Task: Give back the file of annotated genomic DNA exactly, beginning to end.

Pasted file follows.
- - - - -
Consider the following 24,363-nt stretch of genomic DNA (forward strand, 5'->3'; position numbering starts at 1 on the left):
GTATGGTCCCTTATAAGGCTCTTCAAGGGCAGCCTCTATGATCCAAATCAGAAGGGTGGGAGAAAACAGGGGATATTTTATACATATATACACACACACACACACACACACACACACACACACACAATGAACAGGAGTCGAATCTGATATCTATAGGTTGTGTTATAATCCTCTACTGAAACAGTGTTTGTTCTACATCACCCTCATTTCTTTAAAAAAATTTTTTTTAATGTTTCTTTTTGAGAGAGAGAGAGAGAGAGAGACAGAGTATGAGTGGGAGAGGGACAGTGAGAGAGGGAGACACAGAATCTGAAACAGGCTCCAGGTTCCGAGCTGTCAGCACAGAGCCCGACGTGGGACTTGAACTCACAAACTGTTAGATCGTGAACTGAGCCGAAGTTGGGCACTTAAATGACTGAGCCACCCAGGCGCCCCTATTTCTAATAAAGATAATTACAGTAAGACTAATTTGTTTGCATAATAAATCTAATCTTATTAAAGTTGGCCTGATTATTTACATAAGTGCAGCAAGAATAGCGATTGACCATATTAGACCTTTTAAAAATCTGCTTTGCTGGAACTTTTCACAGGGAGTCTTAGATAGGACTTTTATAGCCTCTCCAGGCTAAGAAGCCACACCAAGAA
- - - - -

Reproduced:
Consider the following 24,363-nt stretch of genomic DNA (forward strand, 5'->3'; position numbering starts at 1 on the left):
GTATGGTCCCTTATAAGGCTCTTCAAGGGCAGCCTCTATGATCCAAATCAGAAGGGTGGGAGAAAACAGGGGATATTTTATACATATATACACACACACACACACACACACACACACACACACACAATGAACAGGAGTCGAATCTGATATCTATAGGTTGTGTTATAATCCTCTACTGAAACAGTGTTTGTTCTACATCACCCTCATTTCTTTAAAAAAATTTTTTTTAATGTTTCTTTTTGAGAGAGAGAGAGAGAGAGAGACAGAGTATGAGTGGGAGAGGGACAGTGAGAGAGGGAGACACAGAATCTGAAACAGGCTCCAGGTTCCGAGCTGTCAGCACAGAGCCCGACGTGGGACTTGAACTCACAAACTGTTAGATCGTGAACTGAGCCGAAGTTGGGCACTTAAATGACTGAGCCACCCAGGCGCCCCTATTTCTAATAAAGATAATTACAGTAAGACTAATTTGTTTGCATAATAAATCTAATCTTATTAAAGTTGGCCTGATTATTTACATAAGTGCAGCAAGAATAGCGATTGACCATATTAGACCTTTTAAAAATCTGCTTTGCTGGAACTTTTCACAGGGAGTCTTAGATAGGACTTTTATAGCCTCTCCAGGCTAAGAAGCCACACCAAGAA